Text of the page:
University College London, better known as UCL has officially terminated its ties with the IOTA Foundation as a response to the legal threats made by IOTA foundation against cybersecurity researchers.
Patrick McCorry, a security researcher at UCL’s Initiative for CryptoCurrencies and Contracts, revealed the official statement from UCL which emphasized researchers should not fall victim to lawsuits for disclosing their findings and added that other universities and colleges should follow UCL and terminate ties with foundations that threaten researchers with lawsuits.
From UCL’s official statement:
“UCL Centre for Blockchain Technologies is no longer associated with the IOTA Foundation. In relation to recent news report, we reaffirm our support for open security research, as a prerequisite for understanding the assurances provided by any blockchain technology. It is inappropriate for security researchers to be subject to threats of legal action for disclosing their results.”
In February, Boston University’s Ethan Heilman along with a team of researchers at the Digital Currency Initiative (DCI) released a report exposing a flaw in IOTA’s hash function called Curl. The report, entitled “IOTA Vulnerability Report: Cryptanalysis of the Curl Hash Function Enabling Practical Signature Forgery Attacks on the IOTA Cryptocurrency,” said that the cryptography used by IOTA leaves the network vulnerable to forged signatures and potentially to stolen funds.
Almost immediately after the report was released, IOTA Co-founder Sergey Ivancheglo confirmed on social media that a team of lawyers at the IOTA Foundation is working to challenge the researchers and their findings.
Dan Guido, the security research firm CEO of Trail of Bits, told IEEE’s Morgen Peck that the emails sent by the IOTA Foundation were embarrassing for the project, as it lacked maturity and motivation for the foundation to improve their project and the vulnerabilities found in the IOTA protocol.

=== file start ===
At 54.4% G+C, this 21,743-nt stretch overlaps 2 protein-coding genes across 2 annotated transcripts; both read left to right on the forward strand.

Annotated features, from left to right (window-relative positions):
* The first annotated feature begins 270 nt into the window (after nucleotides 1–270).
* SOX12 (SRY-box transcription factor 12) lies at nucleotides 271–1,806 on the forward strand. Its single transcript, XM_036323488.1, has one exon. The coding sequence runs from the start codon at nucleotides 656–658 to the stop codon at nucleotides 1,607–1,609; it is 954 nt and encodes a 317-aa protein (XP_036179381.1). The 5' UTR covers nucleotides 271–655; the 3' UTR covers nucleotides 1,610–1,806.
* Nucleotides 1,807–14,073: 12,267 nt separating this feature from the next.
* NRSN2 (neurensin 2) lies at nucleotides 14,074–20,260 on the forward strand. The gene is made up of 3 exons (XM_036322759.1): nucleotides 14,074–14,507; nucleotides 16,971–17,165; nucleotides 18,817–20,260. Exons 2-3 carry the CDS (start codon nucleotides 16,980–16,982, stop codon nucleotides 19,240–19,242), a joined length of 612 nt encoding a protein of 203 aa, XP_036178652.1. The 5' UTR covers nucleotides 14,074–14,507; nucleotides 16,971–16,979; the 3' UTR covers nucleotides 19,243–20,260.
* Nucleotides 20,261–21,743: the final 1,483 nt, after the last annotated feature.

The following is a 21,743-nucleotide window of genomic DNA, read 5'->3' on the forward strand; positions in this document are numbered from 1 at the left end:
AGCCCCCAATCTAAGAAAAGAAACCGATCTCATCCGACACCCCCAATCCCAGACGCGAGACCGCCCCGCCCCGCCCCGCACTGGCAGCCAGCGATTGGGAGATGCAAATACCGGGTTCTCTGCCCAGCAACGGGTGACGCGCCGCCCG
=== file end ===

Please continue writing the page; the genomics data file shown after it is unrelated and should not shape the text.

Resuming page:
“I think the emails were extremely embarrassing for the IOTA project. They should convince anyone that IOTA lacks the technical leadership or, simply, the maturity to build their product,” said Guido.
Rick Dudley, a blockchain researcher based in New York, told Peck that the approach taken by the IOTA Foundation to hide the intricacies of the technology behind the IOTA blockchain network is antithetical to blockchains, which are supposed to be open systems.
“Basically, what they have done is written some source and papers that only describe part of the system. The rest of the system is secret. Which is completely antithetical to blockchains,” said Dudley.
In response to the report written by Peck and the statements of Guido and Dudley, IOTA co-founder Ivancheglo said that only one side was told in the report of Peck and the IOTA Foundation does not agree with the assessment that it did not attack researchers.
Researchers Still Unhappy
Steven Murdoch, a security researcher at the University College London and VASCO, emphasized that it is not acceptable for any organization or project to threaten researchers with lawsuits for disclosing their findings.
“As someone who has been on the receiving end of legal threats for my research, I consider it important to be clear that it is unacceptable to intimidate researchers for disclosing security flaws in good faith,” said Murdoch.
When CCN reached out to IOTA, the IOTA Foundation stated that it stands by the statement made by IOTA founder David Sønstebø, which read:
“100% agree with you. I denounce such acts entirely and the IOTA Foundation has condemned it repeatedly. Another unacceptable act is to willfully drive a false narrative such as Patrick McCorry is doing here for his own agenda.”
“An unfortunate side effect of the great promise from Distributed Ledger technologies and one of its applications (crypto) is a constant rivalry between projects for sheer profit, this permeates the entire space at the present and render legitimate topics as an afterthought,” added Sønstebø.
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